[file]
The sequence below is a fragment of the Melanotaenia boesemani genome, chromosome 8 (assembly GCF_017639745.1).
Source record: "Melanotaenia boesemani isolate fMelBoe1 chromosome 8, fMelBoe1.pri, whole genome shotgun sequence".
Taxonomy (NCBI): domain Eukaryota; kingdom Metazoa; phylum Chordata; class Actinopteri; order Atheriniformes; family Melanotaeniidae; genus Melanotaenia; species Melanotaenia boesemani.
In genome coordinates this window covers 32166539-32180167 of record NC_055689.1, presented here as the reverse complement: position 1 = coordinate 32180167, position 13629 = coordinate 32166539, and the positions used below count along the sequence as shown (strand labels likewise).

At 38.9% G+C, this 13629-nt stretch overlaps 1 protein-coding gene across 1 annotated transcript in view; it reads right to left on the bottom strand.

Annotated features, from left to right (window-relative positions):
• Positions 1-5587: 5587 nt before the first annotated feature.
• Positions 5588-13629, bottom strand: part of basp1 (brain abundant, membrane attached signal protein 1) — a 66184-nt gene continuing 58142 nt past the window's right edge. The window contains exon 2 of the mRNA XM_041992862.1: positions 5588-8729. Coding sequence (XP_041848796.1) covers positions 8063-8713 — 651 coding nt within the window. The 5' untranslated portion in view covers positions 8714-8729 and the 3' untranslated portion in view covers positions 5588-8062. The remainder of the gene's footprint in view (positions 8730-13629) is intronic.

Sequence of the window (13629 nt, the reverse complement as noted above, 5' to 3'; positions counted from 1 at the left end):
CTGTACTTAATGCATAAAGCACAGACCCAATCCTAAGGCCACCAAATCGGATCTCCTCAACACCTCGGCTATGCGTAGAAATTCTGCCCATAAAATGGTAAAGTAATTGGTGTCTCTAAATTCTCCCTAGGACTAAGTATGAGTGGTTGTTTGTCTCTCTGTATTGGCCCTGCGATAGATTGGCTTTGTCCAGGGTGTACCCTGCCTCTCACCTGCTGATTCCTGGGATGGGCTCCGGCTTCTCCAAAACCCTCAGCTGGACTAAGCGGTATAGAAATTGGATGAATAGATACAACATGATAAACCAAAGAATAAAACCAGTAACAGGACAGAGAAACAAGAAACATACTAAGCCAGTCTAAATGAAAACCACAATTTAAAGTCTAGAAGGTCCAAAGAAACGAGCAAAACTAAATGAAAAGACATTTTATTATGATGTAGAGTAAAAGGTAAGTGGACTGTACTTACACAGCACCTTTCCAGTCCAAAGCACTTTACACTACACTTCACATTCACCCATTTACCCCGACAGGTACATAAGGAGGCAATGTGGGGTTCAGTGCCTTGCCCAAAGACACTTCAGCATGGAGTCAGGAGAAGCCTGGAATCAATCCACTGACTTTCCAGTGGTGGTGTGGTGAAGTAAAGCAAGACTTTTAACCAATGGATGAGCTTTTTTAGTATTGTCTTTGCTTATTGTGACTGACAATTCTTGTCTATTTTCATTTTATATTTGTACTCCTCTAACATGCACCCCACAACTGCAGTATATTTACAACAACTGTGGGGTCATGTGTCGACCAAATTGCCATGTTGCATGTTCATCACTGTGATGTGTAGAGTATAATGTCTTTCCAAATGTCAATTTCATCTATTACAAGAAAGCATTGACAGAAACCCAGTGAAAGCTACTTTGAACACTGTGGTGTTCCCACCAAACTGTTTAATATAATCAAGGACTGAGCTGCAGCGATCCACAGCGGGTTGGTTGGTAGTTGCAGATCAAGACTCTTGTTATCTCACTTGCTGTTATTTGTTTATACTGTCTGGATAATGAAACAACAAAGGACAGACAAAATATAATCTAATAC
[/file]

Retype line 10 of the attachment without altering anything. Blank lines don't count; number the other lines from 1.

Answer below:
CTGTACTTAATGCATAAAGCACAGACCCAATCCTAAGGCCACCAAATCGGATCTCCTCAACACCTCGGCTATGCGTAGAAATTCTGCCCATAAAATGGTAAAGTAATTGGTGTCTCTAAATTCTCCCTAGGACTAAGTATGAGTGGTTGTTTGTCTCTCTGTATTGGCCCTGCGATAGATTGGCTTTGTCCAGGGTGTACCCTGCCTCTCACCTGCTGATTCCTGGGATGGGCTCCGGCTTCTCCAAAACCCTCAGCTGGACTAAGCGGTATAGAAATTGGATGAATAGATACAACATGATAAACCAAAGAATAAAACCAGTAACAGGACAGAGAAACAAGAAACATACTAAGCCAGTCTAAATGAAAACCACAATTTAAAGTCTAGAAGGTCCAAAGAAACGAGCAAAACTAAATGAAAAGACATTTTATTATGATGTAGAGTAAAAGGTAAGTGGACTGTACTTACACAGCACCTTTCCAGTCCAAAGCACTTTACACTACACTTCACATTCACCCATTTACCCCGACAGGTACATAAGGAGGCAATGTGGGGTTCAGTGCCTTGCCCAAAGACACTTCAGCATGGAGTCAGGAGAAGCCTGGAATCAATCCACTGACTTTCCAGTGGTGGTGTGGTGAAGTAAAGCAAGACTTTTAACCAATGGATGAGCTTTTTTAGTATTGTCTTTGCTTATTGTGACTGACAATTCTTGTCTATTTTCATTTTATATTTGTACTCCTCTAACATGCACCCCACAACTGCAGTATATTTACAACAACTGTGGGGTCATGTGTCGACCAAATTGCCATGTTGCATGTTCATCACTGTGATGTGTAGAGTATAATGTCTTTCCAAATGTCAATTTCATCTATTACAAGAAAGCATTGACAGAAACCCAGTGAAAGCTACTTTGAACACTGTGGTGTTCCCACCAAACTGTTTAATATAATCAAGGACTGAGCTGCAGCGATCCACAGCGGGTTGGTTGGTAGTTGCAGATCAAGACTCTTGTTATCTCACTTGCTGTTATTTGTTTATACTGTCTGGATAATGAAACAACAAAGGACAGACAAAATATAATCTAATAC